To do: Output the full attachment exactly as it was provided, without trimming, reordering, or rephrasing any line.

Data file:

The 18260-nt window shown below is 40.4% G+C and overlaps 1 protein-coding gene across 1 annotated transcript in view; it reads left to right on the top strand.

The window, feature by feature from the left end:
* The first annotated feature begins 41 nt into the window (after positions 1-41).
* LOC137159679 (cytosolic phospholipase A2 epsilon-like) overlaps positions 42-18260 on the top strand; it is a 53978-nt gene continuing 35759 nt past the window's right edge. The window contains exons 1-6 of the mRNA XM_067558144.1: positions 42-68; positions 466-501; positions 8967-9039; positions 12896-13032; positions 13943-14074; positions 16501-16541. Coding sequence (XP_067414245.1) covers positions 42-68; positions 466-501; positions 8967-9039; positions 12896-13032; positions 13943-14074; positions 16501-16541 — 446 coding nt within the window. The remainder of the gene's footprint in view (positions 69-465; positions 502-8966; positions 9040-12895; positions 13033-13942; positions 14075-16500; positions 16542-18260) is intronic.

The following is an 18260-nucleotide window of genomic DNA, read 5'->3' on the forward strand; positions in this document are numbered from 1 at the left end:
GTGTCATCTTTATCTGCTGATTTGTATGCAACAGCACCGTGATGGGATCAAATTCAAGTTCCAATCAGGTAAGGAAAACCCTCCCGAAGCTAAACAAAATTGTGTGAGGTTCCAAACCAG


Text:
The 18260-nt window shown below is 40.4% G+C and overlaps 1 protein-coding gene across 1 annotated transcript in view; it reads left to right on the top strand.

The window, feature by feature from the left end:
* The first annotated feature begins 41 nt into the window (after positions 1-41).
* LOC137159679 (cytosolic phospholipase A2 epsilon-like) overlaps positions 42-18260 on the top strand; it is a 53978-nt gene continuing 35759 nt past the window's right edge. The window contains exons 1-6 of the mRNA XM_067558144.1: positions 42-68; positions 466-501; positions 8967-9039; positions 12896-13032; positions 13943-14074; positions 16501-16541. Coding sequence (XP_067414245.1) covers positions 42-68; positions 466-501; positions 8967-9039; positions 12896-13032; positions 13943-14074; positions 16501-16541 — 446 coding nt within the window. The remainder of the gene's footprint in view (positions 69-465; positions 502-8966; positions 9040-12895; positions 13033-13942; positions 14075-16500; positions 16542-18260) is intronic.

The following is an 18260-nucleotide window of genomic DNA, read 5'->3' on the forward strand; positions in this document are numbered from 1 at the left end:
GTGTCATCTTTATCTGCTGATTTGTATGCAACAGCACCGTGATGGGATCAAATTCAAGTTCCAATCAGGTAAGGAAAACCCTCCCGAAGCTAAACAAAATTGTGTGAGGTTCCAAACCAG